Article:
form. A massive planet in an inclined orbit gravitationally attracts
small bodies of rock and/or ice, called planetesimals, from the main
disk, and moves them into an orbit aligned with that of the planet.

These perturbed planetesimals then collide with each other, producing
the tilted dust disk seen in the new Hubble images.

"The actual lifetime of a dust grain is relatively short, maybe a few
hundred thousand years," Golimowski said. "So the fact that we can
still see these disks around a 10- to 20-million-year-old star means
that the dust is being replenished by collisions between
planetesimals."

Astronomers do not know how the massive planet, if it exists, settled
into an inclined orbit. However, computer simulations by multiple
research teams show planet embryos, which start out in a very thin
plane, can, through gravitational interactions, scatter into orbits
that become inclined to the primary disk.

Beta Pictoris is located 63 light-years away in the southern
constellation Pictor. Although the star is much younger than the sun,
it is twice as massive and nine times more luminous. Beta Pictoris
entered the limelight more than 20 years ago when the multinational
Infrared Astronomical Satellite detected excess infrared radiation
from the star. Astronomers attributed this excess to the presence of
warm dust in a disk around the star. The dust disk was first imaged
by ground-based telescopes in 1984. The images showed the disk is
seen nearly edge-on from Earth. Hubble observations in 1995 revealed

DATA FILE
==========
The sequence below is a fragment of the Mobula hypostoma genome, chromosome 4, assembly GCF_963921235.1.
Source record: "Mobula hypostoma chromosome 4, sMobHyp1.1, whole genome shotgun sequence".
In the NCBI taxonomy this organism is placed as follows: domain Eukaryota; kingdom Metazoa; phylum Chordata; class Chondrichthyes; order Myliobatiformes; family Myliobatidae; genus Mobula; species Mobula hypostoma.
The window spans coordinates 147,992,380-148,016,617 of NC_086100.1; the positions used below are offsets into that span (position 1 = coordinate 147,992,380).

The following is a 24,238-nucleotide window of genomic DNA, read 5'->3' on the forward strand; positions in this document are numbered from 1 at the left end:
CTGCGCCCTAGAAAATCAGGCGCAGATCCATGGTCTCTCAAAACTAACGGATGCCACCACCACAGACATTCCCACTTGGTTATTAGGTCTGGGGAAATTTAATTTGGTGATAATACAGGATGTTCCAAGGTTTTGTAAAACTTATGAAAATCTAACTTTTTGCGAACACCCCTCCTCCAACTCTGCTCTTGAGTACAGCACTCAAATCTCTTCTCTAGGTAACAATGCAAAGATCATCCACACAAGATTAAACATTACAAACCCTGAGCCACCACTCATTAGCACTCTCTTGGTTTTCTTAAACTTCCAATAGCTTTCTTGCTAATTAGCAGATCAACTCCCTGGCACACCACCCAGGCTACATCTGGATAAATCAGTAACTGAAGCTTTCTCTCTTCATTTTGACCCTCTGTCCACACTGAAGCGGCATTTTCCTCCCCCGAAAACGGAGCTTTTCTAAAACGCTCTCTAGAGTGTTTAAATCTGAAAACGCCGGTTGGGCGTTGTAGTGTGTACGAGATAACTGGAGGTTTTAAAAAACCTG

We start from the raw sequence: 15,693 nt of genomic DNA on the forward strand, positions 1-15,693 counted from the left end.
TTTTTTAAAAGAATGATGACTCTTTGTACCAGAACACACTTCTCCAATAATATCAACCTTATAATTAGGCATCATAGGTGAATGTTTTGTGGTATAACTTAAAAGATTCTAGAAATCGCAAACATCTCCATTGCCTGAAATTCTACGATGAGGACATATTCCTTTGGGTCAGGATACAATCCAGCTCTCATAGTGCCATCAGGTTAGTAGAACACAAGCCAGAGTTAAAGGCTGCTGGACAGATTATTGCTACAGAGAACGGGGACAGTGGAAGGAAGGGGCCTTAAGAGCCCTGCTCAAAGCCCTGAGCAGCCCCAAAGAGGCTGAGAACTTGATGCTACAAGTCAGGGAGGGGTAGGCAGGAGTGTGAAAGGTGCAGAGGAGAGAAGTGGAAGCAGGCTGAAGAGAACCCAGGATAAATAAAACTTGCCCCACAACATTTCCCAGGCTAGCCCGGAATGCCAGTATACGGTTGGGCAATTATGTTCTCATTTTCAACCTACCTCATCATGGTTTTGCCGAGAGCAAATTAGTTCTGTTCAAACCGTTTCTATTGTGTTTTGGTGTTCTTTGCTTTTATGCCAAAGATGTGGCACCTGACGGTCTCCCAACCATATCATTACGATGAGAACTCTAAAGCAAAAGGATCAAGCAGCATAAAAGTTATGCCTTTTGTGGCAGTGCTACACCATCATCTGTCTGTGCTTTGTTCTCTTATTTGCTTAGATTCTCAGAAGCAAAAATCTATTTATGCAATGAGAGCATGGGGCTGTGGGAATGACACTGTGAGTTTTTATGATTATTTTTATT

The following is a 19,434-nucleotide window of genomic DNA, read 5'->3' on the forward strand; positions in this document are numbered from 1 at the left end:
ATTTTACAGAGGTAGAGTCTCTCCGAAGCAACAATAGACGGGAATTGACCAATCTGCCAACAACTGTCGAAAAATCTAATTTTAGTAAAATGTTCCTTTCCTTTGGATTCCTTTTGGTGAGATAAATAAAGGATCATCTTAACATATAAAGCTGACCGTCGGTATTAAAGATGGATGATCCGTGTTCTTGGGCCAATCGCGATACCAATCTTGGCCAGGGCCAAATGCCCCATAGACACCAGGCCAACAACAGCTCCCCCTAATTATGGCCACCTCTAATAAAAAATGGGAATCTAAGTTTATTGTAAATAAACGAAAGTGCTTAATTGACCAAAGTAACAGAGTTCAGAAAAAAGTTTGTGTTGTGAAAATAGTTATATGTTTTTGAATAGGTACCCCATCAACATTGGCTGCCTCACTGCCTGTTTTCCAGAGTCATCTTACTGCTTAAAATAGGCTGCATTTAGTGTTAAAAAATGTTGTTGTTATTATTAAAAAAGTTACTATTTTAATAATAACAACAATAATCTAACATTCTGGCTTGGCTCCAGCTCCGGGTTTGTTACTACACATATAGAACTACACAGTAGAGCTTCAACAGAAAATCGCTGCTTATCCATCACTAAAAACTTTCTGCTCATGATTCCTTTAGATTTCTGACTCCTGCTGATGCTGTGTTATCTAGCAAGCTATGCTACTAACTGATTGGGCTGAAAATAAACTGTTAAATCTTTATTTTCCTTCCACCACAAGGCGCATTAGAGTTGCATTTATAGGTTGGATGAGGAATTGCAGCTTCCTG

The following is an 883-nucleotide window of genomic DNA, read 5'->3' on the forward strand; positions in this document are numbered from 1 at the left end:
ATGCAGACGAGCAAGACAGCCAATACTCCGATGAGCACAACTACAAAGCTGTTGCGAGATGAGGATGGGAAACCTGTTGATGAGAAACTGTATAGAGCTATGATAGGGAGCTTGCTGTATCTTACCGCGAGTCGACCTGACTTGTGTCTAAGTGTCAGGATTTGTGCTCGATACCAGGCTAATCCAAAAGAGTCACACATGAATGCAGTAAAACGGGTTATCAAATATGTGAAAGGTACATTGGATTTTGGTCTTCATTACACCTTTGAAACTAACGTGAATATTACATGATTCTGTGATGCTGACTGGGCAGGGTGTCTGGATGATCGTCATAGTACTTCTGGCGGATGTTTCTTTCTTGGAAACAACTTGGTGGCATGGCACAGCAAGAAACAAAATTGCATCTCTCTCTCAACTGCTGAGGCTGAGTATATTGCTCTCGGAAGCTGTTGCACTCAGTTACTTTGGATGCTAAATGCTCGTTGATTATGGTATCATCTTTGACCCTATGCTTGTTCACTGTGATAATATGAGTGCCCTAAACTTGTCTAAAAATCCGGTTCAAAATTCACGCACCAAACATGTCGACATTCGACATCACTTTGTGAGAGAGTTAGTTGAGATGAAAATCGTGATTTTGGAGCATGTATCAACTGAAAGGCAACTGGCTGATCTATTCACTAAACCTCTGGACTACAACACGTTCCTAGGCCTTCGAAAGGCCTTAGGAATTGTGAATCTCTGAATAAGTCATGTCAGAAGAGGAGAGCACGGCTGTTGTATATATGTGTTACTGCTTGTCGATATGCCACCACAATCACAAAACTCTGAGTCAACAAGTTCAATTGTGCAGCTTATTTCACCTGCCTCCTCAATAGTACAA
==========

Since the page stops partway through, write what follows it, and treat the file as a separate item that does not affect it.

an apparent warp in the disk. Subsequent images obtained in 2000 by
Hubble's Imaging Spectrograph confirmed the warp.

The latter study was led by Sara Heap of NASA's Goddard Space Flight
Center in Greenbelt, Md. Heap and her colleagues suggested the
apparent warp may be an unresolved secondary disk tilted about four
degrees from the main disk. Several teams of astronomers attributed
the warp to a planet in a tilted orbit out of the plane of the main
disk.

Astronomers using ground-based telescopes also found various
asymmetries in the star's disk. Infrared images taken in 2002 by the
Keck II Observatory in Hawaii showed that another smaller inner disk
may exist around the star in a region the size of our solar system.
Golimowski's team did not spot the inner disk because it is small and
blocked by the Advanced Camera's coronagraph. This possible inner
disk is tilted in the opposite direction from the disk seen in the
new Hubble images. This misalignment implies the tilted disks are not
directly related. Nevertheless, they both may bolster evidence for
the existence of one or more planets orbiting the star.

Images and more information about Beta Pictoris are available at:

http://hubblesite.org/news/2006/25

The Hubble Space Telescope is an international cooperative project
between NASA and the European Space Agency. The Space Telescope
Science Institute is operated for NASA by the Association of
Universities for Research in Astronomy, Inc., Washington.


-end-

Más info: HubbleSite